The Buddha belonged to that genre of the enlightened who were not content with what they had achieved for themselves but also strove to help the humanity to get deliverance. Out of compassion towards the sorrowing millions the Buddha showed them Dhammapada, a sure way of liberation from sorrow. The core of this Dhamma may be agreeable to all major religions of the world which might vary in their ritual practices. These religious practices may change from time to time, but the principles of Dhamma defy time and clime. Buddha-Dhamma is universal transcending all barriers, territorial, political, cultural etc. In fact the teachings of the Buddha are more relevant in the contemporary scenario of moral degradation, religious terrorism, chaotic politics, mutual distrust, skyrocketing consumerism, growing arrogance and engulfing ignorance, than ever.
Just as Buddhism became one of the great religious and spiritual movements of the world, a great part of the Buddhist literature in Pali and Sanskrit languages was also universalized. Ever since then, Buddhist literature has inspired the minds of thinkers and the hearts of poets' world-over. The post-modern civilization has once again challenged the peaceful co-existence of nations and the whole of the cultural biome. Through wide impact of Buddhism, the nations of the world can be led out of the impasse in which modern man is miserably enmeshed today. Here different aspects of Buddhism require a fresh investigation with fresh points of view.
The Buddhist literature, particularly the canonical literature, containing the collection of the words of the Buddha, was collected verbally by his monk disciples in different regional dialects of north and central India. However a considerable part of these collections is lost in original Indian languages and is available only in Chinese and Tibetan Translations. However, Theravada tradition is the only tradition which has preserved the largest collection of Buddha teachings in original in a language which is called Pali. The Buddhist literature preserved in Pali is undoubtedly most authentic and earliest source for the knowledge of earliest form of Buddhism. For centuries after the Mahaparinibbana of the Buddha, the Pali Tipitika was traditionally handed down orally and was compiled in the form of the books for the first time in Ceylon in 29 B.C. Latter on it was again compiled with revision and re-edition at Mandlay, upper Myanmar in 1871 and finally upto date edition of the Pali Tipitika was printed by the sixth great council held in Rangoon in 1954. In the Theravada countries like Ceylon, Myanmar, Thailand, Laos and Cambodia, the Pali Tipitika was printed in the native scripts of the countries. However, complete Pali Tripitaka was not available in any script of India, the land of origin of Buddhism and Pali Tipitaka.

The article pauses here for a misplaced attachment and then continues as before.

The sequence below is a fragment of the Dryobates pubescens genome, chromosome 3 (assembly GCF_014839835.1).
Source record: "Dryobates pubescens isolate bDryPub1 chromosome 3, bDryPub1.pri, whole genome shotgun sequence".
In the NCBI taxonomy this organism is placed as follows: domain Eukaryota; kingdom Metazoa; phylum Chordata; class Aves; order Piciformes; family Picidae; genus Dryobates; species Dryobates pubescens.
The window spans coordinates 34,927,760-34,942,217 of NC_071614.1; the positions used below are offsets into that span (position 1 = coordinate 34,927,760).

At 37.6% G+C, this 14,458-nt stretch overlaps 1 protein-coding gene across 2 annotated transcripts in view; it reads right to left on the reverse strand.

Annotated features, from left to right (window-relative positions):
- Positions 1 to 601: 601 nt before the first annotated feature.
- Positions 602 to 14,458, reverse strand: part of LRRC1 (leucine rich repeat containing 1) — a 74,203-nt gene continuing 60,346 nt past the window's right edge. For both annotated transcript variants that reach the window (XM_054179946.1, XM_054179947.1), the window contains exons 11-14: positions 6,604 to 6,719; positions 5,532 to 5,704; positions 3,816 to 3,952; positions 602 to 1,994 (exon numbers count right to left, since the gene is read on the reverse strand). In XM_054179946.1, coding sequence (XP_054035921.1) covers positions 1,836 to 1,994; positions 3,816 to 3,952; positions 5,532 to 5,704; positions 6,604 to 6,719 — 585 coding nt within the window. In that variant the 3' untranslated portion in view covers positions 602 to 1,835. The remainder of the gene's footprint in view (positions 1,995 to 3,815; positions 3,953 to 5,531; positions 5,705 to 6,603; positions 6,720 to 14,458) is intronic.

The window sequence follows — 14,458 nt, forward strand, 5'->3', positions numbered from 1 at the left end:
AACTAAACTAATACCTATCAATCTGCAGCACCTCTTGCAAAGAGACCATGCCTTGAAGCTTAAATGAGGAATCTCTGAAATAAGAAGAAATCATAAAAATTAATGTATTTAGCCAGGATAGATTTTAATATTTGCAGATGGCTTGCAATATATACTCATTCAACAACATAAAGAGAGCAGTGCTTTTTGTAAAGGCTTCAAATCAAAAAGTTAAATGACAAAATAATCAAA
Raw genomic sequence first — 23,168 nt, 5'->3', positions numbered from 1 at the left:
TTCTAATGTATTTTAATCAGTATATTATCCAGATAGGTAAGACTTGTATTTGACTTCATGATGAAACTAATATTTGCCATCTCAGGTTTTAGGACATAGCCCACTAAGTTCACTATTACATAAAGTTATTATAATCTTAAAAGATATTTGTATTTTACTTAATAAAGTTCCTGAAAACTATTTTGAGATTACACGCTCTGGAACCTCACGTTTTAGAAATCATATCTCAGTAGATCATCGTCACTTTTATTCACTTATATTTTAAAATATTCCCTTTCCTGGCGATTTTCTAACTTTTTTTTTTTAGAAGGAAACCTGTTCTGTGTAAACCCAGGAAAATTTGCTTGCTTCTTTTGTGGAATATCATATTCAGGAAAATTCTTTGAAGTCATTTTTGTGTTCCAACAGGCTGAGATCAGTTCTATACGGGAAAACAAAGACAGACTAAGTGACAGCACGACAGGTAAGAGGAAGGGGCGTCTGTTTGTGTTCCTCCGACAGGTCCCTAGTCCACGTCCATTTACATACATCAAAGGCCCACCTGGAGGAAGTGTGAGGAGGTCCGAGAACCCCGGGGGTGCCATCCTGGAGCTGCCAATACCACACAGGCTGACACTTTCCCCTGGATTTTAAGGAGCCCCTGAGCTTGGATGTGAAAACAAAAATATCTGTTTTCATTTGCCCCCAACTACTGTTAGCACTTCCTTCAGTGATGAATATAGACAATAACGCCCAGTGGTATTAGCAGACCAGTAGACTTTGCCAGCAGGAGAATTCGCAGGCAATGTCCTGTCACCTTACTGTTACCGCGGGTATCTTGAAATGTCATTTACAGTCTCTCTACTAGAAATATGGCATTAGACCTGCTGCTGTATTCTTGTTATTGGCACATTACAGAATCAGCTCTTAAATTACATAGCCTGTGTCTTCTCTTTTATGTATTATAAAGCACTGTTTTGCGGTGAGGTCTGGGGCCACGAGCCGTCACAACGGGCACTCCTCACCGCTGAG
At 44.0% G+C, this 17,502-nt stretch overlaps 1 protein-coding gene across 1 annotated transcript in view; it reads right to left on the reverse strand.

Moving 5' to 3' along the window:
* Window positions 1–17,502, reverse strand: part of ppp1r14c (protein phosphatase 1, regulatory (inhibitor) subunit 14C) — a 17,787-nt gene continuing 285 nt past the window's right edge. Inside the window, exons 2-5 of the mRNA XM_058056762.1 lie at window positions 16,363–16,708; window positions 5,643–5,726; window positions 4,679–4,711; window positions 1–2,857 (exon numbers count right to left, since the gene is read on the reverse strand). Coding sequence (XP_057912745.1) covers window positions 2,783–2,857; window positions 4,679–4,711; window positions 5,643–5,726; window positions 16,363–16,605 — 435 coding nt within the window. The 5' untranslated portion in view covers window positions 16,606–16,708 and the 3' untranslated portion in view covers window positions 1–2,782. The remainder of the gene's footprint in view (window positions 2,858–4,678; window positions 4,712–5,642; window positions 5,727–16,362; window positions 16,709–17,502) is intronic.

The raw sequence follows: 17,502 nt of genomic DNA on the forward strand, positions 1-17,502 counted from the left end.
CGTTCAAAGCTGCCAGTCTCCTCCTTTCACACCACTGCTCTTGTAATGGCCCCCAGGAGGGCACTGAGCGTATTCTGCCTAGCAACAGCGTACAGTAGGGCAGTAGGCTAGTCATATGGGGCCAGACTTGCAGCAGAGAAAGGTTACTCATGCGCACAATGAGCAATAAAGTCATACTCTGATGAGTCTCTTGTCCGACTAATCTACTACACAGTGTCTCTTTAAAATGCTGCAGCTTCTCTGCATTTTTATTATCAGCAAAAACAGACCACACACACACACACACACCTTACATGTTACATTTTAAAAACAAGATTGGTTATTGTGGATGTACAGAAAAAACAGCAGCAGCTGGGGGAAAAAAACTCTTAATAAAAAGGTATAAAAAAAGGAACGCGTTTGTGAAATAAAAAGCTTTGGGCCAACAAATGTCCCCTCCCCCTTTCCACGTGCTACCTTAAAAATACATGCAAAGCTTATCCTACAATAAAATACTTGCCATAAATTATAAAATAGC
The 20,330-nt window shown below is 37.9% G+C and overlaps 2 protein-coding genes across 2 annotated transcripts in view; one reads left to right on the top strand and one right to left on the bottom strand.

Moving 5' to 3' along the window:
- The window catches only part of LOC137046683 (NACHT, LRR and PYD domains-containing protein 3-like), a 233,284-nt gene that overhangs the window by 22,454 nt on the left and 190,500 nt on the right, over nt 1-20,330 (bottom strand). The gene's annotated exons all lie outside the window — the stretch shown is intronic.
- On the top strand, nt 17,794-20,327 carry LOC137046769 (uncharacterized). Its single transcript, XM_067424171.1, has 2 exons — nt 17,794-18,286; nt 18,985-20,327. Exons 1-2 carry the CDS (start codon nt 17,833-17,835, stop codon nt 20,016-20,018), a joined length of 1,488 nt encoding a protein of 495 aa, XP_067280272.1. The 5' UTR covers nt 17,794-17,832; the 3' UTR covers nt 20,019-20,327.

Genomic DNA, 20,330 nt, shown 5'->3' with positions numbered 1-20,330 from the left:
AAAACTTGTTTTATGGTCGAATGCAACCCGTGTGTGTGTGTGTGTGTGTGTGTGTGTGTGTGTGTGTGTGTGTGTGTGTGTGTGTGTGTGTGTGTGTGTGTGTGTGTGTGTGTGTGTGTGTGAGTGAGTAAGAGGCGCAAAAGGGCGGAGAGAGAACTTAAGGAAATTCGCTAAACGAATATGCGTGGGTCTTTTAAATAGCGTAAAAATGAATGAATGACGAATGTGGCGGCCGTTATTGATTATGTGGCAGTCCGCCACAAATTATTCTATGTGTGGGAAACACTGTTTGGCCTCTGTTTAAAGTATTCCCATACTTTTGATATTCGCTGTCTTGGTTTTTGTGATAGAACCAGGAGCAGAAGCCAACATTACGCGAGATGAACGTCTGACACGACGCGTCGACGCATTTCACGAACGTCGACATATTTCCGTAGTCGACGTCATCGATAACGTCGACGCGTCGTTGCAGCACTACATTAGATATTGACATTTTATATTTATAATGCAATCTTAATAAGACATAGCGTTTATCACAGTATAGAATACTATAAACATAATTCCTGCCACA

In the 19th Century the lost Buddhist tradition especially the Pali-Tradition of the Theravada Buddhism was revived. Subsequently separate departments and institutions for the study of Pali were established. Nava Nalanda Mahavihara was one of them. The principal aim and objective of establishing the Nava Nalanda Mahavihara was to publish entire Pali Tipitika Text in Deva Nagari Script. To materialize this objective the Government of India and State Government of Bihar jointly sanctioned a project of editing and publishing the entire Pali-Tipitika in 41 Volumes in Deva-Nagari Script. The Mahavihara, under the able guidance of Late Bhikkhu Jagdish Kashyap, published for the first time the entire Pali-Tipitika Text in Deva-Nagari Script in 1955-56 on the occasion of 2500th year of Buddha Jayanti in 41 Volumes. This publication of Pali Tipitika presented a coordinated edition of Texts based on the printed books in Roman, Sinhali, Burmese and Siyamese scripts. This publication gave a golden opportunity to the people, especially the people of Hindi speaking areas, to know more about the Buddha and his Dhamma, which was lost in India several centuries ago. It also became very popular and highly useful among the students and scholars of all over the world and was highly appreciated for the quality of the editing. Due to its popularity and high demand it went out of the market quickly. Its second edition or reprint became the need of the day.
In 1994, the Mahavihara was taken over, by the Ministry of Culture, Government of India to make this institute an International Center for the study in the field of Pali & Buddhist Studies. The Ministry of Culture, Government of India took various major steps to enrich the publication project in the Mahavihara. Besides, starting the project of the compiling an authentic Pali-Hindi Dictionary, several volumes of Deva-Nagari Pali Tipitaka were also reprinted. However, dream project of reprinting entire Deva-Nagari Pali Tipitaka could not materialize.
I am happy to present the second edition (reprint) of 41 volumes of Deva Nagari Tripitaka before the world of scholars as well as the common readers, interested in the words of the Buddha and hope that it will be helpful to all of those who are desirous to taste the Dhamma-rasa of the Buddha.
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